Albany Agenda

Andrea Stewart-Cousins: Lawmakers still waiting on labor-developer deal on housing

The state Senate majority leader said the New York budget won’t be done by April 1.

State Senate Majority Leader Andrea Stewart-Cousins

State Senate Majority Leader Andrea Stewart-Cousins Rebecca C. Lewis

State Senate Majority Leader Andrea Stewart-Cousins said that her chamber will vote on a budget extender on or before Tuesday next week, confirming that state leaders will not reach a deal to pass a new spending plan before the April 1 deadline as contentious issues like housing still remain unsettled.

“I think we’re at the middle of the middle,” Stewart-Cousins told reporters on Wednesday of the state of budget negotiations. She also said she doesn’t plan to keep her conference in Albany over the holiday weekend, indicating that a handshake agreement does not seem imminent. 

Housing remains one of the major issues that leaders need to agree on in budget talks, with Stewart-Cousins reiterating her commitment to a “holistic” package that includes both incentives for new developments as well as tenant protections based on the principles of “good cause” eviction legislation. “We are all on the same planet, we are all working towards trying to get that grand plan that will not only address affordability, but address the needs of supply as well as the needs of tenant protections,” Stewart-Cousins said, referencing an analogy that Assembly Speaker Carl Heastie used on Tuesday to describe the state of budget talks. She called housing “part of the constellation of things” that officials are trying to find solutions to when asked whether the issue would hold up passing a spending plan. 

Any housing package would include a replacement for the expired 421-a developer tax exemption program to incentivize the building of affordable housing in New York City. And any new program would require labor standards, which state leaders have asked the city’s trades and developers to strike a deal on. But the Building and Construction Trades Council of Greater New York and the Real Estate Board of New York have reached an impasse after the labor group rejected a final proposal from developers for new labor standards that labor considered too weak. And eight of the unions that make up the Building Trades Council called on state lawmakers to step in and write strong wage requirements if REBNY doesn’t come back and agree to one of their compromises.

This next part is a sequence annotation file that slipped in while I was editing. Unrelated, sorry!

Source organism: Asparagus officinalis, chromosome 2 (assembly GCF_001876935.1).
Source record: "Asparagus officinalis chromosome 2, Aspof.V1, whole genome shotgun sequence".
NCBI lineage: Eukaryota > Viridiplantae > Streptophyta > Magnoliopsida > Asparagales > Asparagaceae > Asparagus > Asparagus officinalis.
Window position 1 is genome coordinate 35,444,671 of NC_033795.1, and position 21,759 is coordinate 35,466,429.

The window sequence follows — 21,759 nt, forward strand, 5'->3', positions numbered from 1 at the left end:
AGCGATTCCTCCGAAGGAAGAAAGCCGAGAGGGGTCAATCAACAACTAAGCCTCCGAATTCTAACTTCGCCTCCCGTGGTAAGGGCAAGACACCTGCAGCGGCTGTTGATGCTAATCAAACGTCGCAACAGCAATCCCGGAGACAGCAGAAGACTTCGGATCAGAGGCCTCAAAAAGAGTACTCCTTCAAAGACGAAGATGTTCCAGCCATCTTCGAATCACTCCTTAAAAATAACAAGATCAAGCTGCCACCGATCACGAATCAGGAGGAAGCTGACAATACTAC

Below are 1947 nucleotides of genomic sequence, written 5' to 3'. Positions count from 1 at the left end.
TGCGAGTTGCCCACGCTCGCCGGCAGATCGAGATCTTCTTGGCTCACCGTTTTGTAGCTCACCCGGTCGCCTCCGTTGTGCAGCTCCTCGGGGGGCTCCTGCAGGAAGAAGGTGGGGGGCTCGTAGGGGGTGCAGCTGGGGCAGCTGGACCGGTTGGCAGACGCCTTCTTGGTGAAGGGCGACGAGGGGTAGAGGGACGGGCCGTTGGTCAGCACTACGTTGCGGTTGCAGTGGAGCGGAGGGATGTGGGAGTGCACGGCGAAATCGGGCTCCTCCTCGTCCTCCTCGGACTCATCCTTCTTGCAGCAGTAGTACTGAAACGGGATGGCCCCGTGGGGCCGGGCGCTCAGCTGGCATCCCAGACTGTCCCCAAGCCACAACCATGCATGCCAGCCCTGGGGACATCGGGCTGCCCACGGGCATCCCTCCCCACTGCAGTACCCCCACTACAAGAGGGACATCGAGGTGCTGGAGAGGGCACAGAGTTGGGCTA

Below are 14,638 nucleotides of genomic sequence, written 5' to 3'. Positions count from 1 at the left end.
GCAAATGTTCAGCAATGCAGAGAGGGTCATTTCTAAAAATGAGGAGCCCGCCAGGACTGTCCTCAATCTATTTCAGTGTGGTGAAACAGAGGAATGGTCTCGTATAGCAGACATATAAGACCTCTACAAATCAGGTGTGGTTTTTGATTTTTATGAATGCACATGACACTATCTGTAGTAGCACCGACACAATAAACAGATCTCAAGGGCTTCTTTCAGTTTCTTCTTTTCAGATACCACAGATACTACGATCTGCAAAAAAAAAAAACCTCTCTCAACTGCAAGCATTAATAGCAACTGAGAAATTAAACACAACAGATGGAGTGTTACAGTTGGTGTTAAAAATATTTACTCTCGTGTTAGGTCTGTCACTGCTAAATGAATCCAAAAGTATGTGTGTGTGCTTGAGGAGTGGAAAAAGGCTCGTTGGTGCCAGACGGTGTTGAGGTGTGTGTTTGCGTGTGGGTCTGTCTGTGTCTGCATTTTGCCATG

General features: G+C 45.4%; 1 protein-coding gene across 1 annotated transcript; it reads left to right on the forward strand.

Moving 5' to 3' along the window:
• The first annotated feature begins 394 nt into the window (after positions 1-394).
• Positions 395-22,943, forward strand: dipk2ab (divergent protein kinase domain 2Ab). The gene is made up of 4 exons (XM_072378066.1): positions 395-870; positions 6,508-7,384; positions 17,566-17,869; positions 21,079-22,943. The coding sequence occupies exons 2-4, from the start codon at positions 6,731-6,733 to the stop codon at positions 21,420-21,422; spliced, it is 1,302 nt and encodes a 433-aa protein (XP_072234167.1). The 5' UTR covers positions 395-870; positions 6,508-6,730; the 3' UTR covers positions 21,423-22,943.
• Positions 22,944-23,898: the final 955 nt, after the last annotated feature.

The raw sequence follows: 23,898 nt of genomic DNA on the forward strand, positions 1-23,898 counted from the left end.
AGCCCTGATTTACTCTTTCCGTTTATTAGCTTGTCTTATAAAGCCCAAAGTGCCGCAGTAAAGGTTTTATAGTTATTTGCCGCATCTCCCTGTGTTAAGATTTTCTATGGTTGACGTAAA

Stewart-Cousins wasn’t ready to take that step on Wednesday, still deferring to the unions and developers to continue negotiating and strike their own deal. “It would be premature,” the majority leader said. She called herself an “optimist” and expressed confidence that the groups can come back to the table and agree to a deal. “I don't overreact to things in general, and I won't be overreacting to this,” Stewart-Cousins said. 

Heastie told reporters on Tuesday, before the latest statement from several construction unions asking for legislative action, that a housing deal wouldn’t get done without a wage deal struck by labor and developers. Stewart-Cousins on Wednesday wouldn’t say whether her chamber would be willing to pass one if such a deal isn’t in place. “I don’t have a hypothetical answer for you,” she said. “We’re trying to get to a deal, and I believe a deal is within our reach.”

State Senate Labor Chair Jessica Ramos told City & State that would “love” to write strong labor standards into law for a new tax incentive program. “If it was left up to me to write such an agreement, I hope they understand that the highest level of labor standards would be upheld,” Ramos said. But she wouldn’t say whether she’s pushing the leader to allow her and other lawmakers to write such standards themselves rather than wait for an outside deal.